The Ohio State Fair

Jason Cunnyngham

The States largest food court with side attractions is how I would best describe it. My personal favorite aspect of the fair was the car exhibit, which featured many beautiful old cars that had been refurbished to a level of quality that was awesome! My personal favorite being the Ford ThunderBirds which in my mind are the greatest of the classics. A fellow Scout convinced me that the best part of the fair was the pig races. We had a great time, I really thought that our booth was looking very nice. We had set up our web page to running on Sun Microsystems Solaris 7 and we had another Sun scrolling through pictures of Venturing Crew 369 in action. The only part of the fair that wasn't a blast was the aching feet after a day of standing around all day, but talking to fair goers made it all worth wile.

JOTA 1999

Ben Hart

As always the Jamboree on the Air will be held the third week in October. In the 1998 JOTA, we had seven sites operating. The effort of those who operated a site was effective enough for Simon Kenton Council to be recognized worldwide. In the annual report, we had four photographs printed and two news articles.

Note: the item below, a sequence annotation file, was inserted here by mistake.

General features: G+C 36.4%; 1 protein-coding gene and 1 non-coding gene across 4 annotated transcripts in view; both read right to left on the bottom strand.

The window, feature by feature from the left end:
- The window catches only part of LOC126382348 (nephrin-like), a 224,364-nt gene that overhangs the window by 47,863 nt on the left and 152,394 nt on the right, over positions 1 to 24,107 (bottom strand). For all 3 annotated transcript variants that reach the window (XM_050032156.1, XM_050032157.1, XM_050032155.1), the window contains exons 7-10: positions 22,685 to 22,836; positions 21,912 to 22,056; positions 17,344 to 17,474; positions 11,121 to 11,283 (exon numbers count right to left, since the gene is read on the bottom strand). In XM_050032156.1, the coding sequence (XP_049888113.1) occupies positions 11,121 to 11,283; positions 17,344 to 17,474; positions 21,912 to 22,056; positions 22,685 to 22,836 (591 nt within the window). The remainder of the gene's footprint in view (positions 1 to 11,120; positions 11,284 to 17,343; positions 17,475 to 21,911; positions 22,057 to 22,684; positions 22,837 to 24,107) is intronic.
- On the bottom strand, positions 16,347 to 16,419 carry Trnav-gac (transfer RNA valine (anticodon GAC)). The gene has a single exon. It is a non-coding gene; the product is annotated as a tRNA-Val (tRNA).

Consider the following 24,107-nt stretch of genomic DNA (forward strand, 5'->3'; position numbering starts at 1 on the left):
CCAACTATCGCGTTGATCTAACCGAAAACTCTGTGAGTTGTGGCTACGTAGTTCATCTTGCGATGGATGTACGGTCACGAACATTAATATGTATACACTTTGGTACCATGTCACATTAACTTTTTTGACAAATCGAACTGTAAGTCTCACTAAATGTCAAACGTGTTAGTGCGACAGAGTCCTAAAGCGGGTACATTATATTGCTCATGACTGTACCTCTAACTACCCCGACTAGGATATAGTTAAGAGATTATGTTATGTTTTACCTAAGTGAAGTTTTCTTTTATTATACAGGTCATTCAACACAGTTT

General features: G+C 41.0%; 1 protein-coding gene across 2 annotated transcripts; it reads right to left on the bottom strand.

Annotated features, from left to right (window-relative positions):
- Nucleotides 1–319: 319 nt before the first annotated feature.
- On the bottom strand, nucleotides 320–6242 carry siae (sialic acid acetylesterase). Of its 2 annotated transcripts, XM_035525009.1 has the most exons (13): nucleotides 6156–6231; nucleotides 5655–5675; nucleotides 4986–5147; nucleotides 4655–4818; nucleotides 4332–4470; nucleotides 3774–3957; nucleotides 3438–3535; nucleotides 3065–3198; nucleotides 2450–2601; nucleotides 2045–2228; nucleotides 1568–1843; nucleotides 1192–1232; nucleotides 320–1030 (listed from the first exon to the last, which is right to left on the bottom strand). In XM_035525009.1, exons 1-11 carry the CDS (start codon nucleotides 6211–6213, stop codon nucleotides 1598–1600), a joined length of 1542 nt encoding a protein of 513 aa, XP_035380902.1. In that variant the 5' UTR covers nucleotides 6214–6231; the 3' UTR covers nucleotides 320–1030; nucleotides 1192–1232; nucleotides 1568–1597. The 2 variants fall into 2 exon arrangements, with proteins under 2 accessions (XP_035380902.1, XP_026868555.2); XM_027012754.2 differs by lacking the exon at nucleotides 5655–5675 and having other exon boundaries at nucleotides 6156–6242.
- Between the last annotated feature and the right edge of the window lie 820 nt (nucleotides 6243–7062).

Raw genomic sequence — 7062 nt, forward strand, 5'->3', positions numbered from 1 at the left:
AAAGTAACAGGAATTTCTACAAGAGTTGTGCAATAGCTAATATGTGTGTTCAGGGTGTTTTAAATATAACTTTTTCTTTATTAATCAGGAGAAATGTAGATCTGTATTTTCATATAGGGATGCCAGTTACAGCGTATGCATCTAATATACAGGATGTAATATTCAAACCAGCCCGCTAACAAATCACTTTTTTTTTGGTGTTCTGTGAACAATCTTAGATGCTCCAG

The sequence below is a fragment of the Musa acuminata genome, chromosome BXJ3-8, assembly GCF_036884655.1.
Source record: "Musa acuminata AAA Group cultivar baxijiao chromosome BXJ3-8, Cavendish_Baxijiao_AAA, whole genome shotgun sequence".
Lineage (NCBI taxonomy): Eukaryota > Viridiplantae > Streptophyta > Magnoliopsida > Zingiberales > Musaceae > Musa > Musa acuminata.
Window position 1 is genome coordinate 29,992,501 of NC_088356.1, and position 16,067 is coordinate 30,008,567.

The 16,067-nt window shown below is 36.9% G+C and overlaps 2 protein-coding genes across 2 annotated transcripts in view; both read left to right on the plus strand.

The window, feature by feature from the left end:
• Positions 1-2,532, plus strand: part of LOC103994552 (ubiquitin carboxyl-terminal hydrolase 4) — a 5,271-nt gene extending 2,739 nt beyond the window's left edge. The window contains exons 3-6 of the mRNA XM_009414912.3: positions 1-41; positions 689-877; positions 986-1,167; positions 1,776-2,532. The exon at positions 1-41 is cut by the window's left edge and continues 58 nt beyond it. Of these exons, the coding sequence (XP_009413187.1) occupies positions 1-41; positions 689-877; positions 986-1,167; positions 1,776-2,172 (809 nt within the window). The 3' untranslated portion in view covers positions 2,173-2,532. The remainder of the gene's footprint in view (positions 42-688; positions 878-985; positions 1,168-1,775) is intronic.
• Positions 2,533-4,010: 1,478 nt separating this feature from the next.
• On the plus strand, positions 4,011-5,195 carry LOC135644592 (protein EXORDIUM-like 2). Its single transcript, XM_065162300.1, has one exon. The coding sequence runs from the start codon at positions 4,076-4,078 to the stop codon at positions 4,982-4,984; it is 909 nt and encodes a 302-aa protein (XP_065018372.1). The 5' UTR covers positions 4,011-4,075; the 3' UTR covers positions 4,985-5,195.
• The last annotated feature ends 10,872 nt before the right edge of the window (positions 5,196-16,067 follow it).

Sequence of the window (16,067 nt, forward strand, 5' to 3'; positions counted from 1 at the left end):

In addition, I have been asked to submit an article to be a chapter of a book entitled, "1999 Proceedings of the National Educational Workshop". It is not too early to start planning for your involvement. If you would like to be a part of JOTA `99, please contact me.

My First Sun box

Bill Schwanitz

type_o-@columbus.rr.com

For quite some time now I have been looking for my own personal workstation. The biggest problem I encountered was with the prices. The machines I wanted would cost me nearly $4,000.00 used (Sun Ultra 1 170E) So I had to settle on something a bit more affordable.

My first sun box is a Sun SparcStation IPC. It was made in 1995 and has 24MB of ram, about 1.3GB of disk space, two frame buffers, a cdrom drive and an 8 mm tape drive. All for $250.00

This machine is defiantly not a screamer, in fact it is quite slow. Do I care? No! The purpose of this machine is to experiment with Solaris and the Sun architecture.